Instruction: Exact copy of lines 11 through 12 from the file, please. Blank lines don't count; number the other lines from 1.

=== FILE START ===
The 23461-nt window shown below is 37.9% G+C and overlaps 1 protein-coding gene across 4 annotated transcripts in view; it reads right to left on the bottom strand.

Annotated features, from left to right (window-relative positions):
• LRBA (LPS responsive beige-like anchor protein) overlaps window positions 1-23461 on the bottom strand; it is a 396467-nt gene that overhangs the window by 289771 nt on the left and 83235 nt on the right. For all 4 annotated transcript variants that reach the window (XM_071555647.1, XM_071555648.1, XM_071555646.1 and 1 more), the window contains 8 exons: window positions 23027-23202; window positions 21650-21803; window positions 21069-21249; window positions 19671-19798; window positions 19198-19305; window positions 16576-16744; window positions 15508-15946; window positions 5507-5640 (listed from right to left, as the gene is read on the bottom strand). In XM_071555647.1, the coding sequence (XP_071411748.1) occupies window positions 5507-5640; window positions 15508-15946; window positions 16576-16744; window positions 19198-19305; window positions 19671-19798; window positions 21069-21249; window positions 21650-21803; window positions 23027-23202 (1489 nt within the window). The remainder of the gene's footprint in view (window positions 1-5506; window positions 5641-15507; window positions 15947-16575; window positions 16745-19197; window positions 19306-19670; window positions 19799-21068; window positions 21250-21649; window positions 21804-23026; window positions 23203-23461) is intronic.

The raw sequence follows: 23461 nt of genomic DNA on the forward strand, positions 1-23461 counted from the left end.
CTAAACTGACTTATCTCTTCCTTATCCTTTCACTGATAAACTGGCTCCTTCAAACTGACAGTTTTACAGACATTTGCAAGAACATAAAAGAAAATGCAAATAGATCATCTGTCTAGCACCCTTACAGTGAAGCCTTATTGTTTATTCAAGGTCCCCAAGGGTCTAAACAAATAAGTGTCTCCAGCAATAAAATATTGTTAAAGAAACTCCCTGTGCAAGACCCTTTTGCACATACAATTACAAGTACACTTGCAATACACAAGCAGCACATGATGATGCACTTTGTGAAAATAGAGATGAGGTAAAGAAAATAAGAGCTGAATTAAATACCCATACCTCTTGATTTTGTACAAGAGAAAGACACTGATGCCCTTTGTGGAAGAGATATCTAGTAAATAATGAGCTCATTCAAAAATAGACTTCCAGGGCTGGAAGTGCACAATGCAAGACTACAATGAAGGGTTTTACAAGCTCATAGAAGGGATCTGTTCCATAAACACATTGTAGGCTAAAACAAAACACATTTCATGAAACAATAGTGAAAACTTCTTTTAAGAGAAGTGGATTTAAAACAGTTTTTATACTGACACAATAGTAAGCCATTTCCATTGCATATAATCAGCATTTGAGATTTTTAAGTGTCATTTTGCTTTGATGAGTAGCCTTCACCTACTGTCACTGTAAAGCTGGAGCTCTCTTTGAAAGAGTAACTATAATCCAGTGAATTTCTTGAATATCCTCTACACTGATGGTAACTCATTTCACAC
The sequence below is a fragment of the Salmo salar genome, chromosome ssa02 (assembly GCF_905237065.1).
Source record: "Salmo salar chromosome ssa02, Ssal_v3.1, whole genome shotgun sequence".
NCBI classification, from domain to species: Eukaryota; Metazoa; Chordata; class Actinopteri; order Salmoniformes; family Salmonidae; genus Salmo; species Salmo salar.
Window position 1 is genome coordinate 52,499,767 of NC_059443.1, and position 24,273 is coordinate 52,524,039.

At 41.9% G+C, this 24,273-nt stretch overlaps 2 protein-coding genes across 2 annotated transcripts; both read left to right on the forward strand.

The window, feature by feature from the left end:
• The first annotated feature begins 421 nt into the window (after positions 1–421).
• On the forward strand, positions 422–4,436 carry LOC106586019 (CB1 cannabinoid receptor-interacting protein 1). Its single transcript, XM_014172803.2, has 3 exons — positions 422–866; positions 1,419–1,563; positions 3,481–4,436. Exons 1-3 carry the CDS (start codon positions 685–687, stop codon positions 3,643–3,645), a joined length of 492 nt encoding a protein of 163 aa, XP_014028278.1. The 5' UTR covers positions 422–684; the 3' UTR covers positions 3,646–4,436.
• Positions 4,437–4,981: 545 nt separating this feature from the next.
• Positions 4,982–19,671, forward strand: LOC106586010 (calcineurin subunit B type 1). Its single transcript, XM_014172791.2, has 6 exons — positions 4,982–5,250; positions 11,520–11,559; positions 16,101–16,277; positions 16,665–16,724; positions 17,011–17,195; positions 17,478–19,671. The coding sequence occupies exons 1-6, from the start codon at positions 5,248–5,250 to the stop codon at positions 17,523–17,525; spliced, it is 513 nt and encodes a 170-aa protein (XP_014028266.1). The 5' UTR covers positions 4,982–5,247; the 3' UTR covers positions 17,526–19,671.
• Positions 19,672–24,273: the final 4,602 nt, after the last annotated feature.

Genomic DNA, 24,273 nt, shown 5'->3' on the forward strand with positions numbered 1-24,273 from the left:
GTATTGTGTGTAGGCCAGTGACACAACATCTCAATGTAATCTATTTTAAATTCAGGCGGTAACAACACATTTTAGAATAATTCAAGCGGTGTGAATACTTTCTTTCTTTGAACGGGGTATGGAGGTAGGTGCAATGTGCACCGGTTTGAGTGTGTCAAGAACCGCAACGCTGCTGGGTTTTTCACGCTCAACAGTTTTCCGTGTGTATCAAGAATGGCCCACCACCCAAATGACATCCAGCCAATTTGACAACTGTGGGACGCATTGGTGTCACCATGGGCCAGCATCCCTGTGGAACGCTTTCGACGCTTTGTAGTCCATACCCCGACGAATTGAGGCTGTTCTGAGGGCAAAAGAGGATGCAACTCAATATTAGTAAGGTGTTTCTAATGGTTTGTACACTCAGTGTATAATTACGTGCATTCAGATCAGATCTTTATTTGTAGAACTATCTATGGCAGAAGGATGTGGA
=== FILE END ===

The window, feature by feature from the left end:
• The first annotated feature begins 421 nt into the window (after positions 1–421).